We are in an interesting time with these household dynamics, with an ever-increasing number of stay-at-home dads and better educational outcomes among women. Suffice it to say, families will change much in this century.
It is easy to put a rough dollar figure on a mom's contribution to a family. Time-use studies (and a bit of common sense) suggest a typical mother's contribution to a family would cost more than $100,000 per year to replace in the labor market. A working woman who stops working for 15 years to raise kids typically forgoes $1 million in earnings. This is a minimum threshold on how much we value our kids, and evidence of a still robust American family.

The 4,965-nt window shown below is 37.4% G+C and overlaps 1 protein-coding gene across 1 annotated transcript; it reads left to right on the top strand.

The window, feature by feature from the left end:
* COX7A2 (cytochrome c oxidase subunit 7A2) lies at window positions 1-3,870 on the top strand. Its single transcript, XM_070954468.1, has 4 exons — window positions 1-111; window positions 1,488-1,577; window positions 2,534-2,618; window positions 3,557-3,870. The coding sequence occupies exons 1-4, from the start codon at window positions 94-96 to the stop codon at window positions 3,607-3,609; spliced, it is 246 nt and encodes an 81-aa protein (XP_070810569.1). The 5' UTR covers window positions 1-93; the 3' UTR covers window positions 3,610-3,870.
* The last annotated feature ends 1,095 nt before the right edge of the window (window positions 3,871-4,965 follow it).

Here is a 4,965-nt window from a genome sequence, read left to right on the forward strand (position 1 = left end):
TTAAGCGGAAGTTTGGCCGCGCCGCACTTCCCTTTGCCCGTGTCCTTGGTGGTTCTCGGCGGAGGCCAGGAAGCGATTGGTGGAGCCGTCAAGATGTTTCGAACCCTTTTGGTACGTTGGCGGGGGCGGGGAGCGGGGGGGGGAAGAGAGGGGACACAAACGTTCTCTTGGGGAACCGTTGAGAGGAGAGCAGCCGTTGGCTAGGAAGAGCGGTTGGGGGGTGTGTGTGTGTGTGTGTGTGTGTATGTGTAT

There is much to study and learn about the evolving role of mothers and families. One thing is certain: whatever thanks we give moms today will be insufficient.
Michael J. Hicks, Ph.D., is director of the Center for Business and Economic Research and professor of economics at Ball State University. Contact him at mhicksbsu.edu.